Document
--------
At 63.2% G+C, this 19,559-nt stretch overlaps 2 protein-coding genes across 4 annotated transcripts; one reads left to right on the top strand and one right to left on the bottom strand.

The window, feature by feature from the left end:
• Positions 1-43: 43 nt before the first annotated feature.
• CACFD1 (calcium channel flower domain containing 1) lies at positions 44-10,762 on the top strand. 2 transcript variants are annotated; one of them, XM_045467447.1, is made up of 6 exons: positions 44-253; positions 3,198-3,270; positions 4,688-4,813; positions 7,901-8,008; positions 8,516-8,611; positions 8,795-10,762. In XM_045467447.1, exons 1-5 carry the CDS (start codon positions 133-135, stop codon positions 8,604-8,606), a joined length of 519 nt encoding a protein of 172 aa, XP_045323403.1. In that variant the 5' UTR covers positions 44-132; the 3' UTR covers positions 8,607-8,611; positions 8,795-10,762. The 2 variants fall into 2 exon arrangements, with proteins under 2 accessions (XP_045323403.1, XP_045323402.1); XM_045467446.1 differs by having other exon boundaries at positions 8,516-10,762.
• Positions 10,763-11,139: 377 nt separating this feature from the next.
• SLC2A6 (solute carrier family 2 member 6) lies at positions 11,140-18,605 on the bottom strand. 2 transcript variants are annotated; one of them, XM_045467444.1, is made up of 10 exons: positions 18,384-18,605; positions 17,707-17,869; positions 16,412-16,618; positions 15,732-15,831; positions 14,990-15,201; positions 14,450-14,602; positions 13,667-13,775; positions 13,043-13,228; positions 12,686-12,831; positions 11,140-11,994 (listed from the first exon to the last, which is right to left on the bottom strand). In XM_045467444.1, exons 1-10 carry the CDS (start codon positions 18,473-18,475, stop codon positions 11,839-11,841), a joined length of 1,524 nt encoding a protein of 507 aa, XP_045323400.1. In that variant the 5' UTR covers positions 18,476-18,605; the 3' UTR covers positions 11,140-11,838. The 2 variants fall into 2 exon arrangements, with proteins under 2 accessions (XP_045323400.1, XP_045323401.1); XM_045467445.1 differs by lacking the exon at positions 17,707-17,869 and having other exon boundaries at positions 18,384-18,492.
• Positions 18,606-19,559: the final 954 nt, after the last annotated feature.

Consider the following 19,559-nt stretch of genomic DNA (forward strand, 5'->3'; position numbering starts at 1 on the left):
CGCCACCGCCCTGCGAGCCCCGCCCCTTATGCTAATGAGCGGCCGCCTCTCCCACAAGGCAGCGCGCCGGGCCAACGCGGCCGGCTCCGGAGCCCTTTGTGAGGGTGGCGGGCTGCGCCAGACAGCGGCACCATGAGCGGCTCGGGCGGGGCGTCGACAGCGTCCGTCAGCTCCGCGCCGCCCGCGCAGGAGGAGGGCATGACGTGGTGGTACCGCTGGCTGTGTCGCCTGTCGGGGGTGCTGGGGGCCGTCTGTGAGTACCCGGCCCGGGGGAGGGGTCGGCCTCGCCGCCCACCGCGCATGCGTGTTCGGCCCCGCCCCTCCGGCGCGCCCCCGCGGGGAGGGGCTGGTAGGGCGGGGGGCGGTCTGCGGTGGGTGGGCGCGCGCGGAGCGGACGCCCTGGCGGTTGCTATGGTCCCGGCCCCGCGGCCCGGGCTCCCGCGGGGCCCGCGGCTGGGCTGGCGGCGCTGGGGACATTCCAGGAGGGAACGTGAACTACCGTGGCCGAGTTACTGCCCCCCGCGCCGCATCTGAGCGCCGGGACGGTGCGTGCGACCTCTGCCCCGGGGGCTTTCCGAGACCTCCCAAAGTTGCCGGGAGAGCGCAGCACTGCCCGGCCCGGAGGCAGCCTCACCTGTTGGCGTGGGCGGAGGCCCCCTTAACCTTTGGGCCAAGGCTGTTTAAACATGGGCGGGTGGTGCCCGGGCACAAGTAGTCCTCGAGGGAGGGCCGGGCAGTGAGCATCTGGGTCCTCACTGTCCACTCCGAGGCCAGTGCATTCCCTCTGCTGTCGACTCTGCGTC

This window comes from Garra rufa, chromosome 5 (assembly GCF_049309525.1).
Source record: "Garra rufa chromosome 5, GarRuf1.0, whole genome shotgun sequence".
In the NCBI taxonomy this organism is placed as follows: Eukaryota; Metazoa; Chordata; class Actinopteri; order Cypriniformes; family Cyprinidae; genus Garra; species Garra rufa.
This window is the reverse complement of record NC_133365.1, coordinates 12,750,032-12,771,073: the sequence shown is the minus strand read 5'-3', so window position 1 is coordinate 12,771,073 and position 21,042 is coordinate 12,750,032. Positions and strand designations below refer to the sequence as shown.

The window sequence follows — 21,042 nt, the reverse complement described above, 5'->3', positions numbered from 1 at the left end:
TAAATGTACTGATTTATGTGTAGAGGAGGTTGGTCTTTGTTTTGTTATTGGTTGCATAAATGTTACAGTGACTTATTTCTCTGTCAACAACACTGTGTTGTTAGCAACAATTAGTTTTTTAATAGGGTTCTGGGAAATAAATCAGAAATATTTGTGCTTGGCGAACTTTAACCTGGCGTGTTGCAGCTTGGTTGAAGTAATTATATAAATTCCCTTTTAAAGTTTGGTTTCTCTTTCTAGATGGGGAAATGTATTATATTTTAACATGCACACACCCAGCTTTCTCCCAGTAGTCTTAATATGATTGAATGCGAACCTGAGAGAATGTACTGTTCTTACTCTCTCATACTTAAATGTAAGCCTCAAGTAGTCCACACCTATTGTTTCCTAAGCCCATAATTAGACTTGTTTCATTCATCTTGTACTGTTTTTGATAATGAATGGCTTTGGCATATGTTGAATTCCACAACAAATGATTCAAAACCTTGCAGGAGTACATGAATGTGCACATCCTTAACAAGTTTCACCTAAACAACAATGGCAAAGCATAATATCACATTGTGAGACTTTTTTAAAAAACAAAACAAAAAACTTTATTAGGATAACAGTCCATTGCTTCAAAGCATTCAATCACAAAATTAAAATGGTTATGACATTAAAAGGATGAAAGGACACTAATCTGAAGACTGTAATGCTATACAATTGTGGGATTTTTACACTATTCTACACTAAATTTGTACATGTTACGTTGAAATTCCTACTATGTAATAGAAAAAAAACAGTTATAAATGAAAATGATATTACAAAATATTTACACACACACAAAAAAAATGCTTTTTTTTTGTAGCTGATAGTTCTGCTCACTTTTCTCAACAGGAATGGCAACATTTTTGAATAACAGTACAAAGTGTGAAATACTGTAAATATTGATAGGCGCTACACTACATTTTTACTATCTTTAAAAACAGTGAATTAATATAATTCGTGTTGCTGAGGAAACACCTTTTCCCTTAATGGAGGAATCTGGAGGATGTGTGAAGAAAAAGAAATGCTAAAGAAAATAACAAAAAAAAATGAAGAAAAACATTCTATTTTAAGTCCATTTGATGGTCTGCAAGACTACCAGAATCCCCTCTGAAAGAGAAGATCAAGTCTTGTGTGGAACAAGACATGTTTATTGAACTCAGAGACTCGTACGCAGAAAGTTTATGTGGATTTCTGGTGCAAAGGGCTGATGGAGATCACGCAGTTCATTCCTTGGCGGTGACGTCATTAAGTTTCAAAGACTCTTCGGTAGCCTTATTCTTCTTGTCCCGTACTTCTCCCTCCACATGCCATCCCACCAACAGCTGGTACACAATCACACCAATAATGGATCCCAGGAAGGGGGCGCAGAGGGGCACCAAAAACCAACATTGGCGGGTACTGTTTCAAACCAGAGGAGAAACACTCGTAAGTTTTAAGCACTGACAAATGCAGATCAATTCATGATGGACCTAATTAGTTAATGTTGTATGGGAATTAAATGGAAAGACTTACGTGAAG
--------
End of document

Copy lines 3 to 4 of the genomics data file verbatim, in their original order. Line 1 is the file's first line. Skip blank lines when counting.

• Positions 1-43: 43 nt before the first annotated feature.
• CACFD1 (calcium channel flower domain containing 1) lies at positions 44-10,762 on the top strand. 2 transcript variants are annotated; one of them, XM_045467447.1, is made up of 6 exons: positions 44-253; positions 3,198-3,270; positions 4,688-4,813; positions 7,901-8,008; positions 8,516-8,611; positions 8,795-10,762. In XM_045467447.1, exons 1-5 carry the CDS (start codon positions 133-135, stop codon positions 8,604-8,606), a joined length of 519 nt encoding a protein of 172 aa, XP_045323403.1. In that variant the 5' UTR covers positions 44-132; the 3' UTR covers positions 8,607-8,611; positions 8,795-10,762. The 2 variants fall into 2 exon arrangements, with proteins under 2 accessions (XP_045323403.1, XP_045323402.1); XM_045467446.1 differs by having other exon boundaries at positions 8,516-10,762.